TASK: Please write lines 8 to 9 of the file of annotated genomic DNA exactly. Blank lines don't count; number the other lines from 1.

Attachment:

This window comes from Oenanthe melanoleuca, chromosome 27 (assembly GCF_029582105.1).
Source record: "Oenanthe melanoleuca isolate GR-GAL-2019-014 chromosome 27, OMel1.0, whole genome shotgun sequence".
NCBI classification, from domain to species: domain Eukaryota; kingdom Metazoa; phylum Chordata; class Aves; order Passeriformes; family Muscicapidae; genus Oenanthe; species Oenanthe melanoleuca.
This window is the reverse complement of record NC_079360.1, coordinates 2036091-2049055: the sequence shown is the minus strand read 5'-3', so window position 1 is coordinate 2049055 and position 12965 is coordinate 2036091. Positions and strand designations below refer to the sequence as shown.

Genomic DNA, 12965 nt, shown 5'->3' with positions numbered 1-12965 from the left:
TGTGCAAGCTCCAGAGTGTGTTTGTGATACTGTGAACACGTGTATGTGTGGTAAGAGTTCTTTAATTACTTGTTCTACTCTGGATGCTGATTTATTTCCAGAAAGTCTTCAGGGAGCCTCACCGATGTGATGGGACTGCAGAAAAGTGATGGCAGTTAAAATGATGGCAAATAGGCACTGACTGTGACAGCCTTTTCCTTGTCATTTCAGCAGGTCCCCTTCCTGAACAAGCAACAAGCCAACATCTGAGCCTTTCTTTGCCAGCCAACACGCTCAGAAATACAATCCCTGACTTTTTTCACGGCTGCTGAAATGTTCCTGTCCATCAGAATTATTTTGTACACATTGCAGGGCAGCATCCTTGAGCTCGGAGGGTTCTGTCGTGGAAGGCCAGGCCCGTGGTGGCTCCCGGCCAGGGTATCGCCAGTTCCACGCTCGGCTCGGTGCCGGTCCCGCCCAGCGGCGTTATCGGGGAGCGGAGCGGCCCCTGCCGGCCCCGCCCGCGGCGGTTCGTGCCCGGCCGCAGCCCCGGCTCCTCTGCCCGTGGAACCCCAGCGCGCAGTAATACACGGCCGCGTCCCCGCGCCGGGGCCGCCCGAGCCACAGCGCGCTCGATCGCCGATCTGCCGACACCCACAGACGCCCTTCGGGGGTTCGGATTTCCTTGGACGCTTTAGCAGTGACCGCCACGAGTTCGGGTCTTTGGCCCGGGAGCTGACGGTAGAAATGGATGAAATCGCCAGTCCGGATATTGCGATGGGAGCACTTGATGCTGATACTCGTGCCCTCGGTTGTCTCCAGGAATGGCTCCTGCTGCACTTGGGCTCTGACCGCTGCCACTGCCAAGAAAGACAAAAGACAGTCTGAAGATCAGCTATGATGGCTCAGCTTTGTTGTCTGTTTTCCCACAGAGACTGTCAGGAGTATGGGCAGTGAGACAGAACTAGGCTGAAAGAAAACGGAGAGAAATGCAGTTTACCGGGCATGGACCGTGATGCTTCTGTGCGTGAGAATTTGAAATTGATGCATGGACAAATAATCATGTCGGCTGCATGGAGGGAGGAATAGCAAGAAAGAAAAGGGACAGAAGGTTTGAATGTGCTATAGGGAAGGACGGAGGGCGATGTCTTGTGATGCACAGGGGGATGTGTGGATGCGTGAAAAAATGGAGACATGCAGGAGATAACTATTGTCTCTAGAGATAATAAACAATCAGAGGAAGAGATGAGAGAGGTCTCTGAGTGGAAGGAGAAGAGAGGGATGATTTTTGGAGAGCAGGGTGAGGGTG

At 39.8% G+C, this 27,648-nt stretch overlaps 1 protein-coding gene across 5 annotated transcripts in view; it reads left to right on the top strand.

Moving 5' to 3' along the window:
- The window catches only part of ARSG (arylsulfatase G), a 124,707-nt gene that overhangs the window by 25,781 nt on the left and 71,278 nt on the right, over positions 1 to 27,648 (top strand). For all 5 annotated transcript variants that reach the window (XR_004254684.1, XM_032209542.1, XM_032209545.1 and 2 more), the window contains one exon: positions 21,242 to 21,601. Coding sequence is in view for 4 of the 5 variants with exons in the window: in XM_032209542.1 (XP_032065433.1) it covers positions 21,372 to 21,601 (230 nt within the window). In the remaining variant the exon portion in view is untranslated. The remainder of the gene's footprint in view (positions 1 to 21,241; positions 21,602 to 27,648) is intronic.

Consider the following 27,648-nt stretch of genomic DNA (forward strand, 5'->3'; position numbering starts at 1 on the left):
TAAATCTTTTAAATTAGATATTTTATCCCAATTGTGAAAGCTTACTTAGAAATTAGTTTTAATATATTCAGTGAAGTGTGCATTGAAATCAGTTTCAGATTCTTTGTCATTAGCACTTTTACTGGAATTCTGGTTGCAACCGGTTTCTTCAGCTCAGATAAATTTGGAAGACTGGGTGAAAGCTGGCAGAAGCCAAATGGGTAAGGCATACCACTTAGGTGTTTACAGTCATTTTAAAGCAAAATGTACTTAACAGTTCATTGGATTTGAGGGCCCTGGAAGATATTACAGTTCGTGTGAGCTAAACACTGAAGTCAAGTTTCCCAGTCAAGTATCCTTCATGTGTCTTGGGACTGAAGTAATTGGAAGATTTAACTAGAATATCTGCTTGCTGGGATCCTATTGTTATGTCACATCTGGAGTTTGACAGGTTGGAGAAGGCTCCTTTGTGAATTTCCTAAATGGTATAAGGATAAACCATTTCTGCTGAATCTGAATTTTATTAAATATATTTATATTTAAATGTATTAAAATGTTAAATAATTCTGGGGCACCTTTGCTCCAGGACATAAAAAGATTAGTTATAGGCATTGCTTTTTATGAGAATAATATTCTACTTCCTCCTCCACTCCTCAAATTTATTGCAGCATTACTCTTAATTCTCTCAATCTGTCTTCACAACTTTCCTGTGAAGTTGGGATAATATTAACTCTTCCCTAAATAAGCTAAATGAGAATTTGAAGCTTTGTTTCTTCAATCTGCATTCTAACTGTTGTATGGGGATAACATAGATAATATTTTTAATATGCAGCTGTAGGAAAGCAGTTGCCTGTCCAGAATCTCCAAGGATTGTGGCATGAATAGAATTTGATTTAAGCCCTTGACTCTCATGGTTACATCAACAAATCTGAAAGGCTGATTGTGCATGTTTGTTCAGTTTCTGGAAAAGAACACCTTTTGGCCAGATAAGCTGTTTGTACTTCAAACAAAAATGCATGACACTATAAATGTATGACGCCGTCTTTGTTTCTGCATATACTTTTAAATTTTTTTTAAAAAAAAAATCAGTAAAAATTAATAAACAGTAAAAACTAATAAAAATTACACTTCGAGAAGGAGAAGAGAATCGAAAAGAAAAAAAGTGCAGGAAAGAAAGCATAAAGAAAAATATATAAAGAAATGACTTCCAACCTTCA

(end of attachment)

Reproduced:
Moving 5' to 3' along the window:
- The window catches only part of ARSG (arylsulfatase G), a 124,707-nt gene that overhangs the window by 25,781 nt on the left and 71,278 nt on the right, over positions 1 to 27,648 (top strand). For all 5 annotated transcript variants that reach the window (XR_004254684.1, XM_032209542.1, XM_032209545.1 and 2 more), the window contains one exon: positions 21,242 to 21,601. Coding sequence is in view for 4 of the 5 variants with exons in the window: in XM_032209542.1 (XP_032065433.1) it covers positions 21,372 to 21,601 (230 nt within the window). In the remaining variant the exon portion in view is untranslated. The remainder of the gene's footprint in view (positions 1 to 21,241; positions 21,602 to 27,648) is intronic.